I grabbed the crucifix that was hanging around my neck, stood up tall and yelled loudly, “I bow to no earthly man.”

Great dream, right?

That morning my roommate and I laughed as we tried to find a meaning behind the dream. (It’s a usual past time of ours, trying to understand the dreams I have).

Well here’s what we decided:

I had just finished an amazing summer. I was doing great in my prayer life, I was hanging out with friends, and I had plenty of time to grow in my faith.

As school crept closer, I was nervous. I wasn’t sure if I would have time to pray like I had this summer, it was going to be such a busy school year.

The dream was an analogy for me:

The village I ruled over was my life.

My soldiers were all of the good practices I had developed over the summer: a better prayer life, healthy eating, time in adoration with Jesus, etc.

The enemy queen was one of my real enemies. Her name is busyness and I am terrified of her.

I had a good defense; good soldiers to protect my village. I had good practices to keep my life in order until Queen Busyness came to conquer it all.

I watched as my village crumbled, my life slowly falling apart from her arrival.

I tried to run but she took me anyways.

But when she asked me to bow down to her, I knew I couldn’t. There was only one I would bow to, and that is Jesus Christ.

Jesus was speaking to me in this crazy chocolate-influenced dream I think. I was so incredibly scared to jump into the new school year with my new ministry job and my new extra-curriculars. I was going to be so busy but Jesus knew that, and knew me.

As long as I have him with me, I will never bow down to any of my enemies. They might make it hard sometimes to live a good Christian life but Jesus is standing by our side when these earthly things that fill our lives do conquer us.

Maybe you too are incredibly busy. Maybe your queen is the struggle to be pure in a relationship or she’s the insecurities you’ve been hiding for years.

Whoever she is, she’s going to be hard to fight.

You might have a great defense system but that doesn’t mean you won’t ever be invaded by these enemies.

As you struggle and fight, know God is always right beside you.

My life is busy but I know God will never leave me alone, he is right there helping me through it. He won’t ever give me something I can’t handle.

I don’t bow to my enemy queen. She may have invaded my life but as long as I’ve got Jesus, she’s not winning anything.

Who’s your enemy queen?

Take some time today to stand up to her and say, “I bow to no one but God.”

You are sacred.

I was in the mall the other day shopping with a friend. The first store we went into was Forever 21.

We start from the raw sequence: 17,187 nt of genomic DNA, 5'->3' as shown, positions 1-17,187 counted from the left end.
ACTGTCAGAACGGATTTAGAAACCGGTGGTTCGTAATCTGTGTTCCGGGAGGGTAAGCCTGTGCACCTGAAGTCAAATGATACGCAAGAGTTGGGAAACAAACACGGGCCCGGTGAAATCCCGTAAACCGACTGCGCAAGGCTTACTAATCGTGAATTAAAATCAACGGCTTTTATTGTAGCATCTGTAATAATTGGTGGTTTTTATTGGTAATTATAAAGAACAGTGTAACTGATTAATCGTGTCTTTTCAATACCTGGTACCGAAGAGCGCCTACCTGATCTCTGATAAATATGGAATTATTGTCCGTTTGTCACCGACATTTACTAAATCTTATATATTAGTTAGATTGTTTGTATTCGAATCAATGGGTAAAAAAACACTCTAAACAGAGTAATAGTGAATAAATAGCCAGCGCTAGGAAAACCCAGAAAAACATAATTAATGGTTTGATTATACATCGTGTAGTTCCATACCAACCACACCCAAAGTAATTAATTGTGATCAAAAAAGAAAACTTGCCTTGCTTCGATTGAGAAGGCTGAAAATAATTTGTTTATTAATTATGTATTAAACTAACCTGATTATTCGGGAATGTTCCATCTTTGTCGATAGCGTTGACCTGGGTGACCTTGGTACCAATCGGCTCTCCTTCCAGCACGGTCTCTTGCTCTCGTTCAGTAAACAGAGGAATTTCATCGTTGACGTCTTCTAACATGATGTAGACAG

I walked in, looked at the front mannequins, and wanted nothing more than to walk back out. I didn’t, instead I entertained my friend’s request to keep looking around.

What I found was pretty disappointing. With summer right around the corner, the store was full of clothing prepared for the sunny months ahead. There was absolutely nothing in the store besides crop tops, shorts that can hardly pass for actual shorts, and swimsuits that made the shorts and crop tops look classy .

While my friend looked around at the clothes, I found myself looking around at the people who were shopping instead.

It was painful to say the least.

What hurt my heart the most were the mothers shopping with their teenage daughters. I watched as these mothers pulled out crop tops and looked at their daughters and said, “this is cute, try this on.”

In that moment I gave thanks to God that I grew up with a mother who made sure everything I owned respected my body. I had a mother who took me prom dress shopping and refused to buy anything that had too low of a neckline or showed too much skin in the back.

It got me thinking about the standard of modesty we hold today. Even our mothers are telling us it’s okay to go out with our body on display.

As my friend was shopping, she looked at me and said, “keep your eyes open for a scandalous top, I need one to look hot in when I go out and party.”

Is that why we buy into this notion of immodesty? Are we only “hot” and “sexy” when we showcase our bodies to the world?

It made me want to go up to every single woman in that store, look her in the eyes, and say, “You are beautiful. You are more than beautiful. You are so beautiful that you should be respected. You deserve others to look at you and see the beauty of your face, not the curves of your body.”